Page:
Not many lawyer job adverts feature sentences like this: “Discretion is vital. You should not discuss your application, other than with your partner or a close family member, who should not tell anyone else.”
The money isn’t great: £25,000 – £29,999 for a solicitor or barrister with “significant post qualification experience”. But it would be a great gig for generating dinner parties stories – dinner parties, that is, to which only a partner or close family member are invited. The advert in the Times states:
“MI5 safeguards the United Kingdom against threats to national security including terrorism, espionage, sabotage and the proliferation of weapons of mass destruction. Join us as a Lawyer and you’ll be taking on a demanding, stimulating and rewarding role where your personal qualities will be valued as highly as your legal expertise. It’s a chance to contribute and really make a difference with immediate and individual responsibility.”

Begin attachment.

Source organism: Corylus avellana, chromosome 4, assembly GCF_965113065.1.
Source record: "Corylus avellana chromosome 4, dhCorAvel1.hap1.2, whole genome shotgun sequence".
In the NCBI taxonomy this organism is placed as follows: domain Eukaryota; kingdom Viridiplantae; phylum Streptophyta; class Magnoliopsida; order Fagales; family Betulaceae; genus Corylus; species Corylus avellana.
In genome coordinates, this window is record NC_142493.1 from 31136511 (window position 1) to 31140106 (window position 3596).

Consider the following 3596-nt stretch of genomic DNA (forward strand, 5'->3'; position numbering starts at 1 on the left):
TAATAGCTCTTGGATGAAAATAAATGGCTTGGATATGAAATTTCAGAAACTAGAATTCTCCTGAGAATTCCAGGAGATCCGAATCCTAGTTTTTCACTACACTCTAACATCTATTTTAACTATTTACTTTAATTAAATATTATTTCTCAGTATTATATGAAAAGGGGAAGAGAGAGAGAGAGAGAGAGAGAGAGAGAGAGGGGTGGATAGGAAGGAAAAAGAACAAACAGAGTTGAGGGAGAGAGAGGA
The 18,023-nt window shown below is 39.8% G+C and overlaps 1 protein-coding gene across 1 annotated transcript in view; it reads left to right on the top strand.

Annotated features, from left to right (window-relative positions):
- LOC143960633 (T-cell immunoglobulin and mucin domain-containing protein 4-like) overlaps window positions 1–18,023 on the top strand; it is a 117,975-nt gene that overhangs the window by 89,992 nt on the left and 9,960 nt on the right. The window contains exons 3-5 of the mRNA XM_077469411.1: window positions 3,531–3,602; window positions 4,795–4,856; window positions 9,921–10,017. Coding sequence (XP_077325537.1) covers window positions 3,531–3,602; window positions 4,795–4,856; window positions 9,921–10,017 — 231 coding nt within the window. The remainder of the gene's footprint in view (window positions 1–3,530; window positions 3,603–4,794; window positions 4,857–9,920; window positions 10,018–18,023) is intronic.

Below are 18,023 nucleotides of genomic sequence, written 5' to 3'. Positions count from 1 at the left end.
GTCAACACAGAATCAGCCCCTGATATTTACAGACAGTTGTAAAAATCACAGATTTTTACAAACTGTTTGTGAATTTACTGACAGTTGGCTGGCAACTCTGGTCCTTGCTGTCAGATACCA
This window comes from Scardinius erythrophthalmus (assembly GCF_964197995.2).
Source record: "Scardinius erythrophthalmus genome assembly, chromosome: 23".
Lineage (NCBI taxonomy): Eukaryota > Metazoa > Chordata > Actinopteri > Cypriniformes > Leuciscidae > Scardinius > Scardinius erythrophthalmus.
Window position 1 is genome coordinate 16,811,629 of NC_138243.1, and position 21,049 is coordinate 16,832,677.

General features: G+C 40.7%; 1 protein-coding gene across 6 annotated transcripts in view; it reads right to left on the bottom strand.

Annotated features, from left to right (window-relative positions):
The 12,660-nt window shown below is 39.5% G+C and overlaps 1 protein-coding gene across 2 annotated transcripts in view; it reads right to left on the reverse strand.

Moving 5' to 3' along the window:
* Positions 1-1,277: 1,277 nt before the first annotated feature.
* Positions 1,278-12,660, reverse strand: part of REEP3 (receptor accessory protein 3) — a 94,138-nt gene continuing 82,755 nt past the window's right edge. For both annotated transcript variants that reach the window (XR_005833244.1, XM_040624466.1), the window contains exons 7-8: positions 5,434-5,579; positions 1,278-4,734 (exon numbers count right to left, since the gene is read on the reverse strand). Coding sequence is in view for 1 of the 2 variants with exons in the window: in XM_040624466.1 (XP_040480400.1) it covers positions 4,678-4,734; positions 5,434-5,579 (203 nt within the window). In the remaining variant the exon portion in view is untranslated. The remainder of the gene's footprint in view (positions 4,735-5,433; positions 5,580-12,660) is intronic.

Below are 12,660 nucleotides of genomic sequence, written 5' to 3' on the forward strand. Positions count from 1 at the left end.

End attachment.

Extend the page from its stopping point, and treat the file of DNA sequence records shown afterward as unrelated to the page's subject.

Not only must candidates keep schtum about their applications, but they have to complete a series of pre-screening questions. The successful ones will then have a security interview with a vetting officer.
It would be interesting to find out how the strict loyalty to the queen and country that spooks are required to show would square with a lawyer’s professional and ethical obligations. Want to find out? Click here to apply (but for god’s sake don’t tell anyone!)